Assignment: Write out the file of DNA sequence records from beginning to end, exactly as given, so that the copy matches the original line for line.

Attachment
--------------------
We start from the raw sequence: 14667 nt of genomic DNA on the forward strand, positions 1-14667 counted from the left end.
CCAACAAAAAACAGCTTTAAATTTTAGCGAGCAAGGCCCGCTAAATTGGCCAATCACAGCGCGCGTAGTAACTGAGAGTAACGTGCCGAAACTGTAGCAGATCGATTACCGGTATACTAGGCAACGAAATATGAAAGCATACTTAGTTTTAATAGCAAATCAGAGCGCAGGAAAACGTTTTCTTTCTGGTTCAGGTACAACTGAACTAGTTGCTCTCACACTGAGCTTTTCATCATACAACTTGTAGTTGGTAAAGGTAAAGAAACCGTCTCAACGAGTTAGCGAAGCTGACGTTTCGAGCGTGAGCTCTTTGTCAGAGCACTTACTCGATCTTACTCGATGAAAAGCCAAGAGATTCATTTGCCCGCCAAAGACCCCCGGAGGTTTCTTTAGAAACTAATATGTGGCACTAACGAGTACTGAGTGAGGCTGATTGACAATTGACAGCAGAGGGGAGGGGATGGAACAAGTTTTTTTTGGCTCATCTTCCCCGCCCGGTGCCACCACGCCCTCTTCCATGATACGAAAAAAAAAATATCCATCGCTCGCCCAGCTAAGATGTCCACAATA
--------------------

We start from the raw sequence: 14667 nt of genomic DNA on the forward strand, positions 1-14667 counted from the left end.
CCAACAAAAAACAGCTTTAAATTTTAGCGAGCAAGGCCCGCTAAATTGGCCAATCACAGCGCGCGTAGTAACTGAGAGTAACGTGCCGAAACTGTAGCAGATCGATTACCGGTATACTAGGCAACGAAATATGAAAGCATACTTAGTTTTAATAGCAAATCAGAGCGCAGGAAAACGTTTTCTTTCTGGTTCAGGTACAACTGAACTAGTTGCTCTCACACTGAGCTTTTCATCATACAACTTGTAGTTGGTAAAGGTAAAGAAACCGTCTCAACGAGTTAGCGAAGCTGACGTTTCGAGCGTGAGCTCTTTGTCAGAGCACTTACTCGATCTTACTCGATGAAAAGCCAAGAGATTCATTTGCCCGCCAAAGACCCCCGGAGGTTTCTTTAGAAACTAATATGTGGCACTAACGAGTACTGAGTGAGGCTGATTGACAATTGACAGCAGAGGGGAGGGGATGGAACAAGTTTTTTTTGGCTCATCTTCCCCGCCCGGTGCCACCACGCCCTCTTCCATGATACGAAAAAAAAAATATCCATCGCTCGCCCAGCTAAGATGTCCACAATA